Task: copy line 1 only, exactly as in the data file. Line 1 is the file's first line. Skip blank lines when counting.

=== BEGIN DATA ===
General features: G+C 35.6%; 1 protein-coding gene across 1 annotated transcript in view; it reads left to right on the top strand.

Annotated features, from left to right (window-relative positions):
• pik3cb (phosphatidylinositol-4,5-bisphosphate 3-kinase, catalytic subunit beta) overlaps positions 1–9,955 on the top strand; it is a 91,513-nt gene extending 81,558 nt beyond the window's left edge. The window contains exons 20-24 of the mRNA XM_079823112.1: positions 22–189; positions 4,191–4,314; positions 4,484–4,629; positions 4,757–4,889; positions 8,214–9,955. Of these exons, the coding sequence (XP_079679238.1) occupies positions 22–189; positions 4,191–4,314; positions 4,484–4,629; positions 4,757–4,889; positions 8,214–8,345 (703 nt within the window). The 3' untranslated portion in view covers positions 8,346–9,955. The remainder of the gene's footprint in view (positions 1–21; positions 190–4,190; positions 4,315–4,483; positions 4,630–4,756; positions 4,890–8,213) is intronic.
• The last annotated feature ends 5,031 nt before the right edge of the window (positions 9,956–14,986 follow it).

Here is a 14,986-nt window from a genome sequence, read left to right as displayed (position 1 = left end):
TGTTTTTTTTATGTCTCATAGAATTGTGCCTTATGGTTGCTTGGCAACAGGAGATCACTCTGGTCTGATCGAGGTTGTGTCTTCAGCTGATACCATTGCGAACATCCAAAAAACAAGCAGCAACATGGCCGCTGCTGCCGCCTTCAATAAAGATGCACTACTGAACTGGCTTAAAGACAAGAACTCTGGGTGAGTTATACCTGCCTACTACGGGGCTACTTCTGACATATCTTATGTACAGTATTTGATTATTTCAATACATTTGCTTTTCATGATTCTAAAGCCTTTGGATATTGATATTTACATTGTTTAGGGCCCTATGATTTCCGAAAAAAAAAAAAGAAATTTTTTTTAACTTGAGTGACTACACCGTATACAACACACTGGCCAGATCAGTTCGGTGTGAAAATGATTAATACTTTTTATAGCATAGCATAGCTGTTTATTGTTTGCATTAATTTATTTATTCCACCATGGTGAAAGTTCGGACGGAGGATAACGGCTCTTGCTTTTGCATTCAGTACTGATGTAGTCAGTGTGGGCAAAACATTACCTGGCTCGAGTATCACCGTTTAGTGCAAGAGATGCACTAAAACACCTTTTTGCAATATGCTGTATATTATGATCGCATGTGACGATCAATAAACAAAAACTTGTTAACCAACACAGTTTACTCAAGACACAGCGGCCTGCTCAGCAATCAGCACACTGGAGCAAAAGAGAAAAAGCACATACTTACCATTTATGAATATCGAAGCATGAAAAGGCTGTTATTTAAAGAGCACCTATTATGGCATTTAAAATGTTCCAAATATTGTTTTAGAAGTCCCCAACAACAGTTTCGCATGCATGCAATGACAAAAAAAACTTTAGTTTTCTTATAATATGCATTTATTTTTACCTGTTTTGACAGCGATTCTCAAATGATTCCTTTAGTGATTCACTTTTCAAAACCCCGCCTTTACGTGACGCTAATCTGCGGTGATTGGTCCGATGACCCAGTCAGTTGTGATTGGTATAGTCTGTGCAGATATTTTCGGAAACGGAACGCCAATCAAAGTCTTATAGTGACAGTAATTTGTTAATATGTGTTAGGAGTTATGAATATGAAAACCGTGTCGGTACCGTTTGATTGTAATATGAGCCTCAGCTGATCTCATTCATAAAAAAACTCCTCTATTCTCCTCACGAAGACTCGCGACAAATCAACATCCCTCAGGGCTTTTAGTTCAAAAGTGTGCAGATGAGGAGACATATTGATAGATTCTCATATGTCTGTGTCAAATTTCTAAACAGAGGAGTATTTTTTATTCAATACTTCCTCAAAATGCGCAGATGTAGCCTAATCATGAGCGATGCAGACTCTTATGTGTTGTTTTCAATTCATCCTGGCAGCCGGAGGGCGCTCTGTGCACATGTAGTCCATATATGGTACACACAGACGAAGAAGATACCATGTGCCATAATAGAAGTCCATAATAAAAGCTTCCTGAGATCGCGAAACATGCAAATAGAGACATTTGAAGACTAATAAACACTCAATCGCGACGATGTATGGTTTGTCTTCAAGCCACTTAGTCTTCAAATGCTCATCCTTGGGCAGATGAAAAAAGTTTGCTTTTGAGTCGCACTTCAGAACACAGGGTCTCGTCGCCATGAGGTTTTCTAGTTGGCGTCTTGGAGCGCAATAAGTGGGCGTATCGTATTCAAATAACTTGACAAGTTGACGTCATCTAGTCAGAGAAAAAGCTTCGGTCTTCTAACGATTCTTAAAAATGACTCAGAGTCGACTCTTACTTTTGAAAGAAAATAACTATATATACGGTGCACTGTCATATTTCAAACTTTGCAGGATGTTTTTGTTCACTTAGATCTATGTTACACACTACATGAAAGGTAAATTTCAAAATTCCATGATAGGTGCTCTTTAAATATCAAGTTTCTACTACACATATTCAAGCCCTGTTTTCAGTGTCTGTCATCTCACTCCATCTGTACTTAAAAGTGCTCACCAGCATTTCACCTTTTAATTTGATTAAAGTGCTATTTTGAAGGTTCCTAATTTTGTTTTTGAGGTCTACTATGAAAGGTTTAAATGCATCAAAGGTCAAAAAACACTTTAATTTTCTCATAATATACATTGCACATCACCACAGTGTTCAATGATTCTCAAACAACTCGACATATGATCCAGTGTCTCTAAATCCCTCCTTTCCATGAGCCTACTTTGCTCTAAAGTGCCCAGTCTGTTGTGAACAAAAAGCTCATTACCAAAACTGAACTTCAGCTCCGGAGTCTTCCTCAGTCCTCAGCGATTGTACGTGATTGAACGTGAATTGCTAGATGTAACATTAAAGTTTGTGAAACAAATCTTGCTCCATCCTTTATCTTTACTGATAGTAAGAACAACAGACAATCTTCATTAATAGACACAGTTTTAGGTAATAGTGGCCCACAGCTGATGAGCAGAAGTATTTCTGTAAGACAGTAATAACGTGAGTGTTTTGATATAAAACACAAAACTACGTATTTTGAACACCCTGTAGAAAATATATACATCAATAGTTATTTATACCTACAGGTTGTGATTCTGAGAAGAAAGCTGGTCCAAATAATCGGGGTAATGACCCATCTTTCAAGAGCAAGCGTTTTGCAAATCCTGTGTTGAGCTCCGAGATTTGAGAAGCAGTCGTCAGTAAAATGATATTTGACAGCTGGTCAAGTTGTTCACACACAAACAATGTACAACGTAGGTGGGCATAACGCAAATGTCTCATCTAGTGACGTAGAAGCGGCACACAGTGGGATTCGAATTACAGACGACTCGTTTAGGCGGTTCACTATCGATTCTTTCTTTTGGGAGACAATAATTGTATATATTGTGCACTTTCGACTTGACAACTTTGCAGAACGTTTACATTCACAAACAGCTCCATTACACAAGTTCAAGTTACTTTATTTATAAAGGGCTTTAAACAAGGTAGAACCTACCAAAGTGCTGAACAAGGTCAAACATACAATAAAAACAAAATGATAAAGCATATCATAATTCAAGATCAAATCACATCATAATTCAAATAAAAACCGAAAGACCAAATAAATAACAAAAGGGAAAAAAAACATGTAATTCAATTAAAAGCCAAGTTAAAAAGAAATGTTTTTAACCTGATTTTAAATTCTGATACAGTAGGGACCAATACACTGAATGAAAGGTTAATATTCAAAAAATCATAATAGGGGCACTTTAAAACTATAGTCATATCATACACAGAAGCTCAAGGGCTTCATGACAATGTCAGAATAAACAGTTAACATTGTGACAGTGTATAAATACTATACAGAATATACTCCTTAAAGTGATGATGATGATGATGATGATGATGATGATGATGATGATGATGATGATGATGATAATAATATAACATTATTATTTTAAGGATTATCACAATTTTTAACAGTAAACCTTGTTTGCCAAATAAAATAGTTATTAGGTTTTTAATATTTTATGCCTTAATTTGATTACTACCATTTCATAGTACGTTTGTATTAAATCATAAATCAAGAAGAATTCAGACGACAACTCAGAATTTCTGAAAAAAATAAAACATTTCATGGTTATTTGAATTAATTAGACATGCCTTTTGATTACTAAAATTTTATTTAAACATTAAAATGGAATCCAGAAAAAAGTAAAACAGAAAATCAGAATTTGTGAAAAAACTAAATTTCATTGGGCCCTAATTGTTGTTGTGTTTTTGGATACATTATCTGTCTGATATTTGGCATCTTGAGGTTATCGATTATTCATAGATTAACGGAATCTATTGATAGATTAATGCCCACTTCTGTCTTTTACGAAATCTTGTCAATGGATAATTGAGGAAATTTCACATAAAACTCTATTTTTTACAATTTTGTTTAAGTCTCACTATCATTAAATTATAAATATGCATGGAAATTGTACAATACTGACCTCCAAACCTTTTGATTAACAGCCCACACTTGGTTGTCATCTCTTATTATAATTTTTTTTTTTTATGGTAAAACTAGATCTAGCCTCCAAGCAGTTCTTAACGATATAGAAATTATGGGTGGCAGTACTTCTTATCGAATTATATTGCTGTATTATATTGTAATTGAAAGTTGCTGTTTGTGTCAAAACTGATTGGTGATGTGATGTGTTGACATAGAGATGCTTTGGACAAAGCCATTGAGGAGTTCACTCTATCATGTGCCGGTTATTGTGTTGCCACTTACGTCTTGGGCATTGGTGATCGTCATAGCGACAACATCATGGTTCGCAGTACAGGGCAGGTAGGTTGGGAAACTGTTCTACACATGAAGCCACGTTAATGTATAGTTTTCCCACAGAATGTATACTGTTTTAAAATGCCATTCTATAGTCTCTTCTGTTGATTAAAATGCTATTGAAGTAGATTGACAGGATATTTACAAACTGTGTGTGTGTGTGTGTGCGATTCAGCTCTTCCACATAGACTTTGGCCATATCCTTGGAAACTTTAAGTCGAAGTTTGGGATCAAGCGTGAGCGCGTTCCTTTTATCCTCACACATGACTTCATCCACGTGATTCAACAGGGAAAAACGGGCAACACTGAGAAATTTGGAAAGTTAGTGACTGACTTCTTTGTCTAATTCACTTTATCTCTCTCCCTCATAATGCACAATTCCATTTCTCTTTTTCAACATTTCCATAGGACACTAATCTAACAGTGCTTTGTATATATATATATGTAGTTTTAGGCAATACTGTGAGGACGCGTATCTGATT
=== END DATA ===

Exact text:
General features: G+C 35.6%; 1 protein-coding gene across 1 annotated transcript in view; it reads left to right on the top strand.